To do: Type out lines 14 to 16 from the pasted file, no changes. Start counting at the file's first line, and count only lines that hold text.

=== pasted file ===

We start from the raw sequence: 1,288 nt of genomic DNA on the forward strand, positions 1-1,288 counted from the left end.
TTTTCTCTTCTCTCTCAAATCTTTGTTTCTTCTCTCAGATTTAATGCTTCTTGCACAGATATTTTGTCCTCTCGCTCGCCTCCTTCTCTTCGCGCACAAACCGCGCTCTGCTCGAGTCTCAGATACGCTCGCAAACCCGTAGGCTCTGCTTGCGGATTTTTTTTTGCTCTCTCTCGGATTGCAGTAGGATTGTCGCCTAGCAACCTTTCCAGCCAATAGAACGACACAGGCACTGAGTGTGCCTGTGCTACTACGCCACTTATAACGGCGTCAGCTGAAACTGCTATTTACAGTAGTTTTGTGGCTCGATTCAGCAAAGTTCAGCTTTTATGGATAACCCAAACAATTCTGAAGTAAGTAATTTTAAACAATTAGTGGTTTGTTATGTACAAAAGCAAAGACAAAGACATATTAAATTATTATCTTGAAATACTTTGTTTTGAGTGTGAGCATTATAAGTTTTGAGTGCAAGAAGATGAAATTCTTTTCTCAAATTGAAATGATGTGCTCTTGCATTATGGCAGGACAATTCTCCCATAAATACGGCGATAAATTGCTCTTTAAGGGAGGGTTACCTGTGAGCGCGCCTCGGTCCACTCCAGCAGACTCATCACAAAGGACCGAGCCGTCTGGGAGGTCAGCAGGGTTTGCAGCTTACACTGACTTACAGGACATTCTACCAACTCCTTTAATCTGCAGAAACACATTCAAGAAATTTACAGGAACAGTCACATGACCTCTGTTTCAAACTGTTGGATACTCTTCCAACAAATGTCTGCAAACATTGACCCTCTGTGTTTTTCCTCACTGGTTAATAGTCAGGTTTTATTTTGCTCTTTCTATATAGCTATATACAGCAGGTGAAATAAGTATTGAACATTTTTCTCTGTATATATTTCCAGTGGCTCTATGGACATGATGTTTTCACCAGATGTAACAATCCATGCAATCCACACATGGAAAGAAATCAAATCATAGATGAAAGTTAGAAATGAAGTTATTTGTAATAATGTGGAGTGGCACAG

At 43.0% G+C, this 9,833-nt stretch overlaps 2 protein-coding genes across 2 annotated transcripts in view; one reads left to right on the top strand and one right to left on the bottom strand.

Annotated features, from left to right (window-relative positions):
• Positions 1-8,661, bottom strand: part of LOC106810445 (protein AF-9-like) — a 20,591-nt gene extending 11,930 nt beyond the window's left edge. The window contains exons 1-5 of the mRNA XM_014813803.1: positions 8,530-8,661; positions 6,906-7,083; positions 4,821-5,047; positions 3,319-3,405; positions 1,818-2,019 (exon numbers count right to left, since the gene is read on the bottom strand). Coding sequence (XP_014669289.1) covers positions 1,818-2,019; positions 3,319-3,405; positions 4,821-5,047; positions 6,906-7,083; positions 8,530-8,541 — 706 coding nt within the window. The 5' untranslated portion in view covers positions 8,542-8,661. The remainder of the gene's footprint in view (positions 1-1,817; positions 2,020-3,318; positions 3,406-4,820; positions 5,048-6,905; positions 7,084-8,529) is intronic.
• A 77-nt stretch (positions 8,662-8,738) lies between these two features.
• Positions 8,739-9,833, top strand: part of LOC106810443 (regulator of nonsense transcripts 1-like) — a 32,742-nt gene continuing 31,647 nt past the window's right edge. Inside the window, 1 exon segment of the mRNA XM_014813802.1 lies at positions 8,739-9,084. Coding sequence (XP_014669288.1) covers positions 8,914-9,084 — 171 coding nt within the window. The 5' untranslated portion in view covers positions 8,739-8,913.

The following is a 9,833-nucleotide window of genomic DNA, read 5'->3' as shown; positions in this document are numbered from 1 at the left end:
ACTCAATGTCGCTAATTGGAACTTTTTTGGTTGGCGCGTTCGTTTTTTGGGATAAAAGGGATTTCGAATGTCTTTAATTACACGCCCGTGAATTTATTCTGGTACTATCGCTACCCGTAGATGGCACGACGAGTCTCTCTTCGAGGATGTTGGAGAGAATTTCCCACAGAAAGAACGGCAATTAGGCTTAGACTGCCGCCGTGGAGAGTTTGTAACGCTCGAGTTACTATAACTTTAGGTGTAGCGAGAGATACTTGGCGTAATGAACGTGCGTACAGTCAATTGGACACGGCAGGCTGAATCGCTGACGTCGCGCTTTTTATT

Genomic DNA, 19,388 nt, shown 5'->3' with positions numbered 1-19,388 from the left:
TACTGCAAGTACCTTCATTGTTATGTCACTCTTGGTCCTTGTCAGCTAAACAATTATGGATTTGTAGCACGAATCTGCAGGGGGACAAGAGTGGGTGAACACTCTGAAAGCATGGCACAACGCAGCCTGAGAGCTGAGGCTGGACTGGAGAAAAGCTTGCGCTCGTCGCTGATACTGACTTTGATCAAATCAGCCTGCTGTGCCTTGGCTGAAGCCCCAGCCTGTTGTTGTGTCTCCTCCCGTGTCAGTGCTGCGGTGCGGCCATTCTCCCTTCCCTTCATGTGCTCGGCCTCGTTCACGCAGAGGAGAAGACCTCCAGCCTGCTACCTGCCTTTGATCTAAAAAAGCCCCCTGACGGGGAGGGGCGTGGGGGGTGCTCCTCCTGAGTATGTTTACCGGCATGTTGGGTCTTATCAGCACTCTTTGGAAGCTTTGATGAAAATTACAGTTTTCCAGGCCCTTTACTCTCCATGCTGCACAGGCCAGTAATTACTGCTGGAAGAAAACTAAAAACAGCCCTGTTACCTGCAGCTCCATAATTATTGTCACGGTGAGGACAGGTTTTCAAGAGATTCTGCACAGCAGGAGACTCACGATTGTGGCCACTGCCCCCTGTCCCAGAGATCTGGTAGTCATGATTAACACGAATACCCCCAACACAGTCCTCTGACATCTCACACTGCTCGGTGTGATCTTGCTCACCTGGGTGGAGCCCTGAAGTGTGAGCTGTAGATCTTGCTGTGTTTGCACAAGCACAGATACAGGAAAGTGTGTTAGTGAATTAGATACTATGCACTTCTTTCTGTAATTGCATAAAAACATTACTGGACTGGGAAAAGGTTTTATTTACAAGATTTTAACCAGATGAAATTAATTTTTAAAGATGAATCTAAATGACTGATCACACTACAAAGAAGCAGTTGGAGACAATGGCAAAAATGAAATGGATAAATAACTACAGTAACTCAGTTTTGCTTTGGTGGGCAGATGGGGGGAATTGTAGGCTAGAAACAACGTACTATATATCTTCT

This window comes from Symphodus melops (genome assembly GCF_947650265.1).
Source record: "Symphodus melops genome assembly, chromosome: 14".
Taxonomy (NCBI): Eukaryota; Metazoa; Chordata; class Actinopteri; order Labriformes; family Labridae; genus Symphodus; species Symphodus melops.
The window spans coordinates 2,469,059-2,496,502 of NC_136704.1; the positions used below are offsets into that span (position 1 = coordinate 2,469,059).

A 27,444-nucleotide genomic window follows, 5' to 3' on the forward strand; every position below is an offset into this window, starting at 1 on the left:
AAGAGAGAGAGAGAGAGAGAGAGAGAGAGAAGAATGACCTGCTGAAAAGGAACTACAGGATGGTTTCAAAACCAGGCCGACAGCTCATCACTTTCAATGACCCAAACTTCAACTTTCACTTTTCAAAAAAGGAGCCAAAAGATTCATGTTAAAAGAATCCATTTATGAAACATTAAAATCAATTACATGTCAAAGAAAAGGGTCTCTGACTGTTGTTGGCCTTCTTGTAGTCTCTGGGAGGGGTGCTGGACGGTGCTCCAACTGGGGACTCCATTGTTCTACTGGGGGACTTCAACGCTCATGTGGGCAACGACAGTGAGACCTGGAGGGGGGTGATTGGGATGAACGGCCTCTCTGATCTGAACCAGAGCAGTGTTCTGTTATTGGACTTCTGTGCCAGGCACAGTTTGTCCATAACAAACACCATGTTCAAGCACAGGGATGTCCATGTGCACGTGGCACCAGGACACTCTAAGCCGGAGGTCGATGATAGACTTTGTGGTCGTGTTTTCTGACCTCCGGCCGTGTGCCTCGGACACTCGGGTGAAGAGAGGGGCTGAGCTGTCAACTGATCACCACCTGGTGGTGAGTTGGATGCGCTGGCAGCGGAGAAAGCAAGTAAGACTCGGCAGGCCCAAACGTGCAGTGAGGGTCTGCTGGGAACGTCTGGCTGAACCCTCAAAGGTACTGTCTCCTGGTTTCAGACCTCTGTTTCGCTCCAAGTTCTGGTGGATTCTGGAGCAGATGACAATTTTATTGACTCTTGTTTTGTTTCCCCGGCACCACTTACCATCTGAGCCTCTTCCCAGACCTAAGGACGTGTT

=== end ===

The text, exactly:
Taxonomy (NCBI): Eukaryota; Metazoa; Chordata; class Actinopteri; order Labriformes; family Labridae; genus Symphodus; species Symphodus melops.
The window spans coordinates 2,469,059-2,496,502 of NC_136704.1; the positions used below are offsets into that span (position 1 = coordinate 2,469,059).

A 27,444-nucleotide genomic window follows, 5' to 3' on the forward strand; every position below is an offset into this window, starting at 1 on the left: